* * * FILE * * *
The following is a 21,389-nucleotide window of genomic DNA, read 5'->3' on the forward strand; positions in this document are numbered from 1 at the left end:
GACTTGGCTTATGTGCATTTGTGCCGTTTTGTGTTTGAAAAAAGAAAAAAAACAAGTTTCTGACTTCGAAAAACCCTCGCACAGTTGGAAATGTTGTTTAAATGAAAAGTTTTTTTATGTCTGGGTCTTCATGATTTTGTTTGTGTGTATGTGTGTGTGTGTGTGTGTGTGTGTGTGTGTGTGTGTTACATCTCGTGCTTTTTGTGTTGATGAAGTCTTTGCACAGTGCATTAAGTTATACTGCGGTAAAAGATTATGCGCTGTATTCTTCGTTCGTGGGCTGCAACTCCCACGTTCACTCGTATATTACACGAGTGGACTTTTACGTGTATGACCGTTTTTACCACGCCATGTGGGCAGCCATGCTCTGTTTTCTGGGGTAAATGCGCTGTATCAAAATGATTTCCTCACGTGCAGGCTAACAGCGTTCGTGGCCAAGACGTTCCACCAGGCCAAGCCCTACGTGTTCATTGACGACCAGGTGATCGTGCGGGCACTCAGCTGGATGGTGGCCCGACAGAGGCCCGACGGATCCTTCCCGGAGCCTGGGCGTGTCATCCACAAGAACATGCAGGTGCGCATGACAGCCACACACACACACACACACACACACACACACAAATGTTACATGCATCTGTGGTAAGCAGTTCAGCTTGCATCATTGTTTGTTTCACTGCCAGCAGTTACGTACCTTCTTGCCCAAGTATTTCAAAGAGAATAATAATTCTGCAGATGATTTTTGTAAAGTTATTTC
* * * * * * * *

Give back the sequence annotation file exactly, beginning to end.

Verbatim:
The following is a 21,389-nucleotide window of genomic DNA, read 5'->3' on the forward strand; positions in this document are numbered from 1 at the left end:
GACTTGGCTTATGTGCATTTGTGCCGTTTTGTGTTTGAAAAAAGAAAAAAAACAAGTTTCTGACTTCGAAAAACCCTCGCACAGTTGGAAATGTTGTTTAAATGAAAAGTTTTTTTATGTCTGGGTCTTCATGATTTTGTTTGTGTGTATGTGTGTGTGTGTGTGTGTGTGTGTGTGTGTGTGTGTTACATCTCGTGCTTTTTGTGTTGATGAAGTCTTTGCACAGTGCATTAAGTTATACTGCGGTAAAAGATTATGCGCTGTATTCTTCGTTCGTGGGCTGCAACTCCCACGTTCACTCGTATATTACACGAGTGGACTTTTACGTGTATGACCGTTTTTACCACGCCATGTGGGCAGCCATGCTCTGTTTTCTGGGGTAAATGCGCTGTATCAAAATGATTTCCTCACGTGCAGGCTAACAGCGTTCGTGGCCAAGACGTTCCACCAGGCCAAGCCCTACGTGTTCATTGACGACCAGGTGATCGTGCGGGCACTCAGCTGGATGGTGGCCCGACAGAGGCCCGACGGATCCTTCCCGGAGCCTGGGCGTGTCATCCACAAGAACATGCAGGTGCGCATGACAGCCACACACACACACACACACACACACACACACAAATGTTACATGCATCTGTGGTAAGCAGTTCAGCTTGCATCATTGTTTGTTTCACTGCCAGCAGTTACGTACCTTCTTGCCCAAGTATTTCAAAGAGAATAATAATTCTGCAGATGATTTTTGTAAAGTTATTTC